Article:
Tocilizumab, a monoclonal anti-IL-6-receptor blocking antibody,

has been proposed as a therapeutic agent to mitigate hyperinflammation associated with COVID-19. Tocilizumab is FDA-approved for various rheumatologic conditions as well as cytokine release syndrome associated with CAR-T cell therapy.

Why are are interleukin-6 (IL-6) receptor antagonists considered for treatment?

Some patients with COVID-19 develop a hyperinflammatory syndrome that is characterized by elevations in proinflammatory cytokines and multiorgan dysfunction also known as the immunopathology of SARS-CoV-2 infection. The significance of these findings is unclear, however early descriptions found that those with elevated IL-6 levels and evidence of hyperinflammation had increased rates of more severe disease

Among hospitalized patients, tocilizumab showed a trend toward reduced mortality at 28 days compared to no tocilizumab treatment (RR: 0.91; 95% CI: 0.79, 1.04; moderate CoE). Tocilizumab demonstrated a lower relative risk of clinical deterioration, defined as death, need for mechanical ventilation, ECMO, or ICU admission, compared to placebo/usual care, RR: 0.83 (95% CI: 0.77, 0.89; moderate CoE). Four studies were not blinded, while in the remaining three trials healthcare personnel and outcome assessors were blinded. The panel noted that tocilizumab causes a decline in CRP levels, which if obtained would reveal the treatment arm designations of the patients, therefore introducing bias for the more subjectively measured outcomes of clinical deterioration and serious adverse events.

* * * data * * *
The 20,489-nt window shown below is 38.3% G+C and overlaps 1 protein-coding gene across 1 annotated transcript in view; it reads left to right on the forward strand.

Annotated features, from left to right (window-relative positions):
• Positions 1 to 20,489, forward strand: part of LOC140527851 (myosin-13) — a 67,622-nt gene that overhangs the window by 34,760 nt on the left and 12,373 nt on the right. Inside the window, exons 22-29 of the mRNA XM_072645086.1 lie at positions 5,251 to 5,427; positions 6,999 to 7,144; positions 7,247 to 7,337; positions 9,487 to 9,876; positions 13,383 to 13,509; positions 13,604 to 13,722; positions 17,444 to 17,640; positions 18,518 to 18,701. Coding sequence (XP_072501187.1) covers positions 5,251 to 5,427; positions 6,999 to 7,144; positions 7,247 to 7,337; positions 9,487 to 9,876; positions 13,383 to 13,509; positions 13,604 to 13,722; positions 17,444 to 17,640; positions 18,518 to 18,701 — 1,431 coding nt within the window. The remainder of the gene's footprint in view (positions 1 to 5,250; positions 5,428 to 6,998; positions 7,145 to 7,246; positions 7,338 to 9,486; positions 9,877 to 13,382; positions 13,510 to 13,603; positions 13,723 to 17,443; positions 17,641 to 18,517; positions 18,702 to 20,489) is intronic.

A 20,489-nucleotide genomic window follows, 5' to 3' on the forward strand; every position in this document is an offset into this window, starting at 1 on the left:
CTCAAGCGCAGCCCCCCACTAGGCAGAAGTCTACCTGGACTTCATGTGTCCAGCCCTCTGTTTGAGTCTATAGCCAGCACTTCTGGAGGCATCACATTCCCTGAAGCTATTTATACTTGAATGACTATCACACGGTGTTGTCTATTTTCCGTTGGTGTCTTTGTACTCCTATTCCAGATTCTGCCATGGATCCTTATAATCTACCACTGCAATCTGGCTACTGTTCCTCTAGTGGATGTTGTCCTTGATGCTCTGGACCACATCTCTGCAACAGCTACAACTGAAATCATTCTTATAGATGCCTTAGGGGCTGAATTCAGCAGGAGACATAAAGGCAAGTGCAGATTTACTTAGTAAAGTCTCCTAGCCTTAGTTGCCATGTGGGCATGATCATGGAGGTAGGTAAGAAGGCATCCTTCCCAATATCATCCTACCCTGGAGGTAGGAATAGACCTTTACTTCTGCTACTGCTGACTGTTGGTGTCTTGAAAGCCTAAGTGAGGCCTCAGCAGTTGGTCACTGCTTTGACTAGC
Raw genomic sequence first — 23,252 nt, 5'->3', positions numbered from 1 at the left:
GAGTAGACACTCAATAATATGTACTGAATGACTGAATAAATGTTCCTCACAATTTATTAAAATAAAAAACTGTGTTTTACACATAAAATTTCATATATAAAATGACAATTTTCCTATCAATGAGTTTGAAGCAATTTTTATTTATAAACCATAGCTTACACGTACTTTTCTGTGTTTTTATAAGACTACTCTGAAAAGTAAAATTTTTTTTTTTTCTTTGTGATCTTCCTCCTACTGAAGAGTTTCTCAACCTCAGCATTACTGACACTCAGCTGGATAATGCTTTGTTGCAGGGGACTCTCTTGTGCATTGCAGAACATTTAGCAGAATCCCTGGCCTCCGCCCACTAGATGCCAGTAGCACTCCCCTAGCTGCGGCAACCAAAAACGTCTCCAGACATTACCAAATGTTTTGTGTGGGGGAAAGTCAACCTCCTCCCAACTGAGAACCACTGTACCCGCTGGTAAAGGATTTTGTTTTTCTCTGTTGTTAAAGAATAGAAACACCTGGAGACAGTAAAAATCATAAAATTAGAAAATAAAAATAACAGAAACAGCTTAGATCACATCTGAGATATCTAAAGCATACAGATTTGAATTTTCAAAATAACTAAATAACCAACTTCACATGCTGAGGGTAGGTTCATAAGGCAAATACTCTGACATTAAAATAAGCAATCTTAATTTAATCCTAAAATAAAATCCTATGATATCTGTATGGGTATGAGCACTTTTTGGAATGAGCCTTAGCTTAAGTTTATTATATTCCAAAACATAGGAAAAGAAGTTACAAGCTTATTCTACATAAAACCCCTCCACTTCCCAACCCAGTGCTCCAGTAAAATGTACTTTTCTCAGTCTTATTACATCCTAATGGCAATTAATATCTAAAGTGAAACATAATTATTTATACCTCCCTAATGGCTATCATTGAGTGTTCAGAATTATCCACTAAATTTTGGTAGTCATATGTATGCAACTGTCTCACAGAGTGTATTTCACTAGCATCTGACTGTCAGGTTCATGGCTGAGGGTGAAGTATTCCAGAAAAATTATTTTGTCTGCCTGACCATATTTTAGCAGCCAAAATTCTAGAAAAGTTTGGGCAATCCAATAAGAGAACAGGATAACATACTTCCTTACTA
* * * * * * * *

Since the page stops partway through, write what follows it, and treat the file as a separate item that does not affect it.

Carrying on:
Sarilumab, another IL-6 receptor antagonist, is currently FDA-approved for rheumatoid arthritis (RA).

Both RECOVERY study and REMAP CAP (the two tocilizumab trials that reported a benefit) initiated treatment early (randomization at median of two days of hospitalization in RECOVERY; <24 hours in the ICU for REMAP-CAP), suggesting tocilizumab may be more beneficial early in people with rapidly progressive disease.

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